History of Git

Software developers did not have a streamlined way to work together on projects before the advent of version control systems. Chaos broke out when several programmers tried to change the same piece of code at the same time. It was manageable for small projects, but people needed large systems that could accommodate their needs, so they improvised by mailing each other code for sharing, storing their code on USB sticks and physical floppy disks as backups, and making sure to work in small teams and in different parts of a system. Because of these problems, a version control system was made to make it easier for programmers to work together on code and keep safe copies of their projects from earlier versions.

Linus Torvalds¬†used BitKeeper as the Linux Kernel’s version control system up to April 2005. He had to organize the work of a lot of people who worked on the Linux kernel for free. We found BitKeeper to be a useful tool for keeping track of the massive amount of work put in by programmers. BitKeeper was a proprietary source control management system, meaning you had to pay to use it. However, the Linux developers were able to use it for free after coming to an arrangement with the company. Andrew Tridgell figured out how the BitKeeper protocols worked and then made them available to the public as an open-source client. This led to a conflict of interest. Because of this, the owner of the copyright took back what they had said before about not needing permission. Many Linux kernel developers abandoned their attempts to access BitKeeper.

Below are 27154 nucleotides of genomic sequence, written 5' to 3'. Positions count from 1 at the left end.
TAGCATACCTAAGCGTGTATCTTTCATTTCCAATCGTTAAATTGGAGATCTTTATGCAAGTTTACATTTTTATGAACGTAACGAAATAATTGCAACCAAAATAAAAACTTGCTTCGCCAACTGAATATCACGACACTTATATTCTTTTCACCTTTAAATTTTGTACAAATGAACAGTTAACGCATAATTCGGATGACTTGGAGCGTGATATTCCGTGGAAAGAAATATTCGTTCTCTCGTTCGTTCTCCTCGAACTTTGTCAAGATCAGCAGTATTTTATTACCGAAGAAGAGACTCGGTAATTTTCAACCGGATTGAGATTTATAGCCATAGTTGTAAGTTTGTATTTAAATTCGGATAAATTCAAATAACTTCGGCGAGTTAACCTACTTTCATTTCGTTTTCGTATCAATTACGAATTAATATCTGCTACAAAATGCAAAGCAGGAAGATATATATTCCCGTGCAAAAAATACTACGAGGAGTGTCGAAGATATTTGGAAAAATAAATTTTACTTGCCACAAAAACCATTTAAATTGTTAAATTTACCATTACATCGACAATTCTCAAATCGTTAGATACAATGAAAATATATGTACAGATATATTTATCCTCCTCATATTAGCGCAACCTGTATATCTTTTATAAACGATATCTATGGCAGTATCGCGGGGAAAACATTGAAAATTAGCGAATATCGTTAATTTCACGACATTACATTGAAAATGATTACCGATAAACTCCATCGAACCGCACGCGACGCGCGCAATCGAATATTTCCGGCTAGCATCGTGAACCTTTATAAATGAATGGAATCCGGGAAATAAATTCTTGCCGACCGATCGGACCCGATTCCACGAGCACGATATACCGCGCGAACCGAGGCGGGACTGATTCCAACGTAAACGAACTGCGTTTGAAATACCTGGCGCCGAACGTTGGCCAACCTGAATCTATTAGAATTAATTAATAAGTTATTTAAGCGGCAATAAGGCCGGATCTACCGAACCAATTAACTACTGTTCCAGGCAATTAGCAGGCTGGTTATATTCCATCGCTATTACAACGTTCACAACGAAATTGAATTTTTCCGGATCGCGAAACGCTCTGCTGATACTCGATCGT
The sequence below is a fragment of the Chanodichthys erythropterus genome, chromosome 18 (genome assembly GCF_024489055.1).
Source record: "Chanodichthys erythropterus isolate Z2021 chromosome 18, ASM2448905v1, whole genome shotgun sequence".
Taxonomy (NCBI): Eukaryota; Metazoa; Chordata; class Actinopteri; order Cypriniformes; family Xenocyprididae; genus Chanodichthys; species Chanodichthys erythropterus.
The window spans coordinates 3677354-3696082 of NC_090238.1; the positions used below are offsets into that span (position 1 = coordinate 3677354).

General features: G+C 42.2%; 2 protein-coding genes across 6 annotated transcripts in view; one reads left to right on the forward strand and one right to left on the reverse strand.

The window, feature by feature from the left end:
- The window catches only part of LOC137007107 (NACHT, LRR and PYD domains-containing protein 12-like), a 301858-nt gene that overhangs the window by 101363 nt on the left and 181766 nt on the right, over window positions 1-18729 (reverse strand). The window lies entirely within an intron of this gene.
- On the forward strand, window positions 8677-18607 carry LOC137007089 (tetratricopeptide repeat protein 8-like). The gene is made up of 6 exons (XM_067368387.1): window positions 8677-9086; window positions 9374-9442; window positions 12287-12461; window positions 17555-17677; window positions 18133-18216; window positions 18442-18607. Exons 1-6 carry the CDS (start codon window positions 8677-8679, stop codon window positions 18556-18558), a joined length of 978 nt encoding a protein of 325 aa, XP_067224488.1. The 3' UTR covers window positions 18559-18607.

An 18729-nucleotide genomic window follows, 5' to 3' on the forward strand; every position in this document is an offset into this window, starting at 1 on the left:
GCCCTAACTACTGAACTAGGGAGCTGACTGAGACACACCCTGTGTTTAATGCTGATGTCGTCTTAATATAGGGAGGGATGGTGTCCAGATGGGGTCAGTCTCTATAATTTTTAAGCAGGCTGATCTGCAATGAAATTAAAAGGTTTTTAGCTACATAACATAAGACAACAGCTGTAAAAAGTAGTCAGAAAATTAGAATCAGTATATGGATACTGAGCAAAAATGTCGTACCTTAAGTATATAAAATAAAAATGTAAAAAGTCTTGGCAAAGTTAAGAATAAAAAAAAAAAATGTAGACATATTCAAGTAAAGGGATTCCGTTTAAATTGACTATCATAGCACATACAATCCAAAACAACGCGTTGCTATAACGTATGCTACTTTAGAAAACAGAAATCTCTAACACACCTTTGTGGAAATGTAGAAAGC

Linus realized he needed to make a quick decision about how to replace his preferred version control system, so he took a working vacation to consider his options. At the time, Linus’s needs were greater than what the free version control systems could handle. Git, a new version control system, was born while he was away on vacation.

In his mind, the future version control system should be able to handle a massive project like his own, therefore, he set some goals for its design. He set out to design the antithesis of CVS: a system that could work with distributed VCS tools like BitKeeper and that had rigorous protections against accidental or intentional data loss or alteration. On April 3, 2005, the first commits were made to what would become Git. The project was announced on April 6 and went live with independent hosting the following day. Eventually that year, following a benchmark, Linus reached its performance target and released kernel 2.6.12. On July 26, 2005, a key contributor and core maintainer, Junio Hamano, took over the reins of the project and has been responsible for its upkeep ever since (he was also responsible for the 1.0 release).


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